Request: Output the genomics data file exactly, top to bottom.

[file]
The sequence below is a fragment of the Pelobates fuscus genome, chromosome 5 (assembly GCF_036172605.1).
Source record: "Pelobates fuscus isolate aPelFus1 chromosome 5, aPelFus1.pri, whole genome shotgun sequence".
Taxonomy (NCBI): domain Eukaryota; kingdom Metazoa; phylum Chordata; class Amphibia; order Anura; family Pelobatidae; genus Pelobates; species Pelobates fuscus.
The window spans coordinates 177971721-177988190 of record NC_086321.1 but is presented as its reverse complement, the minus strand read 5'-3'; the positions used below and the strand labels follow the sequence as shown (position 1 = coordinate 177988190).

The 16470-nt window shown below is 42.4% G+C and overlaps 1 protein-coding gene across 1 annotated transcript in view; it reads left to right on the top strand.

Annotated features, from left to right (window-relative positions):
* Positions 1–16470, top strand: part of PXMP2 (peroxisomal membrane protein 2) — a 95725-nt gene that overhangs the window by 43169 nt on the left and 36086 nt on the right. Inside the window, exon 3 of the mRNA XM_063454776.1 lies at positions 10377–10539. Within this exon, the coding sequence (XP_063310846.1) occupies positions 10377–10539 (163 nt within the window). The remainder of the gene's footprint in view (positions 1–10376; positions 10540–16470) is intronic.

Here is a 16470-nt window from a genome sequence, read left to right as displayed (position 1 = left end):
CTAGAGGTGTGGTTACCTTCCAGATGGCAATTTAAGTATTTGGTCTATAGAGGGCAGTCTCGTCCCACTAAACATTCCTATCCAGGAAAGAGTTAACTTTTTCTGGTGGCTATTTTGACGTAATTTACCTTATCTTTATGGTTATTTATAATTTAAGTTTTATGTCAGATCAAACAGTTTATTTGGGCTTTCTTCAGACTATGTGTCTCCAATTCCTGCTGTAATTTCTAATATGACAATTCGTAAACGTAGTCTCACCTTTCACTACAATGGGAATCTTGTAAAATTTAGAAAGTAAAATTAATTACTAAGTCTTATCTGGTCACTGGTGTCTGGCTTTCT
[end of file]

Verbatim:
The sequence below is a fragment of the Pelobates fuscus genome, chromosome 5 (assembly GCF_036172605.1).
Source record: "Pelobates fuscus isolate aPelFus1 chromosome 5, aPelFus1.pri, whole genome shotgun sequence".
Taxonomy (NCBI): domain Eukaryota; kingdom Metazoa; phylum Chordata; class Amphibia; order Anura; family Pelobatidae; genus Pelobates; species Pelobates fuscus.
The window spans coordinates 177971721-177988190 of record NC_086321.1 but is presented as its reverse complement, the minus strand read 5'-3'; the positions used below and the strand labels follow the sequence as shown (position 1 = coordinate 177988190).

The 16470-nt window shown below is 42.4% G+C and overlaps 1 protein-coding gene across 1 annotated transcript in view; it reads left to right on the top strand.

Annotated features, from left to right (window-relative positions):
* Positions 1–16470, top strand: part of PXMP2 (peroxisomal membrane protein 2) — a 95725-nt gene that overhangs the window by 43169 nt on the left and 36086 nt on the right. Inside the window, exon 3 of the mRNA XM_063454776.1 lies at positions 10377–10539. Within this exon, the coding sequence (XP_063310846.1) occupies positions 10377–10539 (163 nt within the window). The remainder of the gene's footprint in view (positions 1–10376; positions 10540–16470) is intronic.

Here is a 16470-nt window from a genome sequence, read left to right as displayed (position 1 = left end):
CTAGAGGTGTGGTTACCTTCCAGATGGCAATTTAAGTATTTGGTCTATAGAGGGCAGTCTCGTCCCACTAAACATTCCTATCCAGGAAAGAGTTAACTTTTTCTGGTGGCTATTTTGACGTAATTTACCTTATCTTTATGGTTATTTATAATTTAAGTTTTATGTCAGATCAAACAGTTTATTTGGGCTTTCTTCAGACTATGTGTCTCCAATTCCTGCTGTAATTTCTAATATGACAATTCGTAAACGTAGTCTCACCTTTCACTACAATGGGAATCTTGTAAAATTTAGAAAGTAAAATTAATTACTAAGTCTTATCTGGTCACTGGTGTCTGGCTTTCT